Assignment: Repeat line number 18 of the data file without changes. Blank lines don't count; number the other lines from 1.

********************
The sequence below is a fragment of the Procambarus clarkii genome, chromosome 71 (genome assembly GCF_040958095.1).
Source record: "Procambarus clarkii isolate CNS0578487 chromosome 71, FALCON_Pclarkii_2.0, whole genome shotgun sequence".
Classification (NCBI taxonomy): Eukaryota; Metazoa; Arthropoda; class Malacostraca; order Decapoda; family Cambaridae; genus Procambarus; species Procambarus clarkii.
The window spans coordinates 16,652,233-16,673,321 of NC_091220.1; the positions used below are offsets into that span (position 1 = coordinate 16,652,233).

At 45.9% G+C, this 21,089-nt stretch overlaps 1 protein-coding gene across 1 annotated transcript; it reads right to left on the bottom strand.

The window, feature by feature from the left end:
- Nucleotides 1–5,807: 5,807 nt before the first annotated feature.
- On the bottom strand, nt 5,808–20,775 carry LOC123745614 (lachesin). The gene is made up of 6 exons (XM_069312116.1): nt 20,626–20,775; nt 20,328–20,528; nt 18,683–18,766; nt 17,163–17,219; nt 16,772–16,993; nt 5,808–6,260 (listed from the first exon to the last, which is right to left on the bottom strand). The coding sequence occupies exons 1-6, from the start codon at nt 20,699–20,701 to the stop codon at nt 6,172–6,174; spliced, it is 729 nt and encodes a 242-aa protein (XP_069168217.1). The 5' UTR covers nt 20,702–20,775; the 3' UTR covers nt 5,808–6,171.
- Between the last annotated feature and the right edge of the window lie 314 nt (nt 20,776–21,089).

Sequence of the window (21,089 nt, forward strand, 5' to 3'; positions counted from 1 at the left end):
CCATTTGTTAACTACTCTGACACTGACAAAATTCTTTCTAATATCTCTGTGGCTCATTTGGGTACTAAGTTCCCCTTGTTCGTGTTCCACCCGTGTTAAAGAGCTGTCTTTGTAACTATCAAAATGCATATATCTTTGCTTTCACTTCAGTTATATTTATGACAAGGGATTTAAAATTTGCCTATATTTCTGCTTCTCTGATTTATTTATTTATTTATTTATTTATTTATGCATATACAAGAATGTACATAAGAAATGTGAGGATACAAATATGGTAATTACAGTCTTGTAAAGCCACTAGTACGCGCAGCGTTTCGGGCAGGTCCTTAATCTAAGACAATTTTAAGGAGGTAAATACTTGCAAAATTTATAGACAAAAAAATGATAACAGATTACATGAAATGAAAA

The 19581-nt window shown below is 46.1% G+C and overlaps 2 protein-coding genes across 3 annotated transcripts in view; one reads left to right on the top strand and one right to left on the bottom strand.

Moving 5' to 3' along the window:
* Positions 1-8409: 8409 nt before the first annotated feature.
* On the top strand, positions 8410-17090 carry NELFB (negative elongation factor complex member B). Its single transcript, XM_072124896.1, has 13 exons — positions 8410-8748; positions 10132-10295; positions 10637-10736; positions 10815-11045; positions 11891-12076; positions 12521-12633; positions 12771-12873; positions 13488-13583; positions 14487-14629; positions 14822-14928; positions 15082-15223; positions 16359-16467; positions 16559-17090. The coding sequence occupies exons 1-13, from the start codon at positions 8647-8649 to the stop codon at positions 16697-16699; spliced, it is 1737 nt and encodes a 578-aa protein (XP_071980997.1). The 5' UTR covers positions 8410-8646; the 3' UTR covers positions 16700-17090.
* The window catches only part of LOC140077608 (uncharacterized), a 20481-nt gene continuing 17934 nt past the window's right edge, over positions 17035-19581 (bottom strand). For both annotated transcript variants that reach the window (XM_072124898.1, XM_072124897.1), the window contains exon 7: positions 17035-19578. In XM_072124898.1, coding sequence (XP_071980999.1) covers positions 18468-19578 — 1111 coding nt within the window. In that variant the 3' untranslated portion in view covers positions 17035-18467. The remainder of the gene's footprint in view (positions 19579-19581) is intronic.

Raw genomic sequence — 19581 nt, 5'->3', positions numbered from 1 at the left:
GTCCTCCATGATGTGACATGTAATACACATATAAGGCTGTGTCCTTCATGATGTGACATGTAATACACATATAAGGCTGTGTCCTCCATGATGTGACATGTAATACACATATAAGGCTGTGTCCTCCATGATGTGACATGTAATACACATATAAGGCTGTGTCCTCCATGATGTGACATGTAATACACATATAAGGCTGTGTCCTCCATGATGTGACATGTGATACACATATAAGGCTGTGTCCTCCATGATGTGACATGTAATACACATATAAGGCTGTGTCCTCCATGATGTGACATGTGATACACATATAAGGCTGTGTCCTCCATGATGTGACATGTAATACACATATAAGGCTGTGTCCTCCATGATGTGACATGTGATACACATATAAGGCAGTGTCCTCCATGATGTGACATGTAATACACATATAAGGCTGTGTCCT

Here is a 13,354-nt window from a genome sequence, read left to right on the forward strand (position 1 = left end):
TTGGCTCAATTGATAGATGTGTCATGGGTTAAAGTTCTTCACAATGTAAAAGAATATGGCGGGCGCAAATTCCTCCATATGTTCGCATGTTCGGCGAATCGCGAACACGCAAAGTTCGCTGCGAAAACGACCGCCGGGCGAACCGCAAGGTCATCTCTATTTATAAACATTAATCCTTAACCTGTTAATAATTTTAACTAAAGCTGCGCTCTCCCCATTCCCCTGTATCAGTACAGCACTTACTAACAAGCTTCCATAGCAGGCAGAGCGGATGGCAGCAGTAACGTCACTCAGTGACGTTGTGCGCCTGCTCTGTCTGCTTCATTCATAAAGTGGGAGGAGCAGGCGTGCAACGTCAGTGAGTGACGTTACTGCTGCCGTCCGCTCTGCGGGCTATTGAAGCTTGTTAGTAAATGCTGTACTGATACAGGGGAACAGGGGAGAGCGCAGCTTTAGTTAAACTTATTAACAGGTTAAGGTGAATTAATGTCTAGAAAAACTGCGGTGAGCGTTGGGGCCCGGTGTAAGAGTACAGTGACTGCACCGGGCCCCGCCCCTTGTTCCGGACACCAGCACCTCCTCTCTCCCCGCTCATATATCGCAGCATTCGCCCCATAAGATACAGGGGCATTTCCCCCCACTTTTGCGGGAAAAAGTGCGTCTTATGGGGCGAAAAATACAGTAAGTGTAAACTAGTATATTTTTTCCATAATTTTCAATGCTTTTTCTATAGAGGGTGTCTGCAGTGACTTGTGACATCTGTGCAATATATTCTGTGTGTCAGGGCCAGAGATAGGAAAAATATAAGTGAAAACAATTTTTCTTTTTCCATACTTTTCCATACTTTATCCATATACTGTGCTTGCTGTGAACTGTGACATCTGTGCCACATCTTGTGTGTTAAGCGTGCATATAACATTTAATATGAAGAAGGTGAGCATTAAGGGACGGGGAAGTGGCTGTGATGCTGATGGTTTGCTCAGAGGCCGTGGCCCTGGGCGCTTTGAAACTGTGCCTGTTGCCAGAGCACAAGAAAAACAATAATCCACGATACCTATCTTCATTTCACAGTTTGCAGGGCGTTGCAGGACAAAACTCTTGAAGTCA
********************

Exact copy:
GTCCTCCATGATGTGACATGTAATACACATATAAGGCTGTGTCCTTCATGATGTGACATGTAATACACATATAAGGCTGTGTCCTCCATGATGTGACATGTAATACACATATAAGGCTGTGTCCTCCATGATGTGACATGTAATACACATATAAGGCTGTGTCCTCCATGATGTGACATGTAATACACATATAAGGCTGTGTCCTCCATGATGTGACATGTGATACACATATAAGGCTGTGTCCTCCATGATGTGACATGTAATACACATATAAGGCTGTGTCCTCCATGATGTGACATGTGATACACATATAAGGCTGTGTCCTCCATGATGTGACATGTAATACACATATAAGGCTGTGTCCTCCATGATGTGACATGTGATACACATATAAGGCAGTGTCCTCCATGATGTGACATGTAATACACATATAAGGCTGTGTCCT